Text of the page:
Chinese Ship Detects 'Pulse Signal' in Search for Missing Jet

It is still unclear whether the signal was from the black box of flight MH370 which disappeared on March 8.

Search for missing plane
An unidentified object is photographed during search operations for wreckage of missing Malaysia Airlines Flight MH370 in southern Indian Ocean, Australia, Friday, April 4, 2014. AP

A Chinese ship involved in the search for the missing Malaysian Airlines plane has detected a pulse signal in the southern Indian Ocean, the Xinhua state news agency reported Saturday.

The pulse signal discovered by the Haixun 01 ship had a frequency of 37.5 kHz, the report said.

State broadcaster CCTV reported that it was still unclear whether the signal was from the black box of flight MH370, which holds vital information about the jet's last hours.

The batteries in the black box last about 30 days, meaning that the device is technically able to send signals until early next week.

The news comes after Malaysia vowed to intensify the search for the missing jet.

Malaysian Transport Minister Hishammuddin Hussein said his country would not stop searching for the jet no matter the cost of the ongoing operations.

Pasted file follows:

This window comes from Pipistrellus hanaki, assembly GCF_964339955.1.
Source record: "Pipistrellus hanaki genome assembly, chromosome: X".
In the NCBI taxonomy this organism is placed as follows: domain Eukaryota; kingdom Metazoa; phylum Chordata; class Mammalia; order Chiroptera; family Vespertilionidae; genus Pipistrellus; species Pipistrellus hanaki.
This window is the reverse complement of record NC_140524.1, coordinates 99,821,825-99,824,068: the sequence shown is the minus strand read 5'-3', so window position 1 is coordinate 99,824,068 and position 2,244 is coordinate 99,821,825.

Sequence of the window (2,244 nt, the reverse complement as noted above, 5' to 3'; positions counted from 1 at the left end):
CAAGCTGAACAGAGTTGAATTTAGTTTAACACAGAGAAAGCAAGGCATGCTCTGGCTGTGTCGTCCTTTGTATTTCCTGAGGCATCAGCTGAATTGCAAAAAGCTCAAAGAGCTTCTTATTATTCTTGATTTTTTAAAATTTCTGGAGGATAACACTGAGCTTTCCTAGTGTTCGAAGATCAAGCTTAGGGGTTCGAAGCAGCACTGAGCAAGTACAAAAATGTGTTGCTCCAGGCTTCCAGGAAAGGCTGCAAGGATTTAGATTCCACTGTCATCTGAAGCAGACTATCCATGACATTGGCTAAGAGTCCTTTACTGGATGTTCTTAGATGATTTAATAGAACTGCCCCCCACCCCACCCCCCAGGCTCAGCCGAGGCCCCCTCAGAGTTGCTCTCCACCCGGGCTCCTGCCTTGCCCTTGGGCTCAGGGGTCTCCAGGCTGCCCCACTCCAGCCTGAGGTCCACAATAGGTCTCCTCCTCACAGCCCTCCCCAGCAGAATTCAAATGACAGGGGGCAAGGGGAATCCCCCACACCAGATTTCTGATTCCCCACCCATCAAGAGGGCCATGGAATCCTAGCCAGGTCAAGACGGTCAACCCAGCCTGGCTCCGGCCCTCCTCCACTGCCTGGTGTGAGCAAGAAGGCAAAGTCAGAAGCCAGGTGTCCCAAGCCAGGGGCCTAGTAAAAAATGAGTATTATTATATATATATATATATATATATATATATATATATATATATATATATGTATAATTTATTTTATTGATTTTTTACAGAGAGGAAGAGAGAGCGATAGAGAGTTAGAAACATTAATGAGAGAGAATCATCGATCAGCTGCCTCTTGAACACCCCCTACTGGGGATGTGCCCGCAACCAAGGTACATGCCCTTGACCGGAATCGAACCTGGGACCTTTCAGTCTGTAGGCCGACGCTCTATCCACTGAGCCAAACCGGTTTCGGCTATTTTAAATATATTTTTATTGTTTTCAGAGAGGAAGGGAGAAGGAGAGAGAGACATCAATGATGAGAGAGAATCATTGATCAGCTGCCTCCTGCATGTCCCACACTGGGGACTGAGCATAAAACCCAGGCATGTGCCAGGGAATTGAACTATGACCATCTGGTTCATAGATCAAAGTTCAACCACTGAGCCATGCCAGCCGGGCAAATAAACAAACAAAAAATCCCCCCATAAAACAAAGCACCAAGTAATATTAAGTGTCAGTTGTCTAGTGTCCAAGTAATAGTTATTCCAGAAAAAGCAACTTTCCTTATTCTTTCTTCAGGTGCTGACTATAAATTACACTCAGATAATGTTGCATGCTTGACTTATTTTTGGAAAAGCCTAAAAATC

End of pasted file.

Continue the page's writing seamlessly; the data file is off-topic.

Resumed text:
"The search goes beyond dollars and cents," he told a press briefing in Kuala Lumpur. "Malaysia will not stop looking for [flight] MH370."

His comments followed reports that the search for the Boeing aircraft, with 239 people on board, has become the most expensive search-and-rescue operation in recent history.

The Beijing-bound flight disappeared on March 8 after taking off from the Malaysian capital.

"The search operation has been difficult, challenging and complex," he said. "In spite of all this, our determination remains undiminished."

"We will continue the search with the same level of vigor and intensity," he added. "We owe this to the families of those on board, and to the wider world."

Up to 13 aircraft and 11 ships have joined in the search for the plane in the southern Indian Ocean off the coast of Perth, Australia.

A British submarine and two Australian vessels with underwater search equipment have intensified the underwater search in the hope of picking up a battery-powered signal from the plane's black box. This signal could expire soon.
The search is focused on about 217,000 square kilometres of the Indian Ocean, some 1,700 kilometres north-west of Perth.

Hishammuddin said that Malaysia will continue to lead the investigation and has accredited Australia, China, the United States, Britain and France to become part of the team.

He said the investigation team will be divided into three groups looking into airworthiness, operations, and medical and human factors, respectively.
Hishammuddin denied allegations by Malaysian opposition figure Anwar Ibrahim that Malaysia was hiding something and was not forthright in providing information about the incident.

"These allegations are completely untrue," he said. "As I have said before, the search for MH370 should be above politics."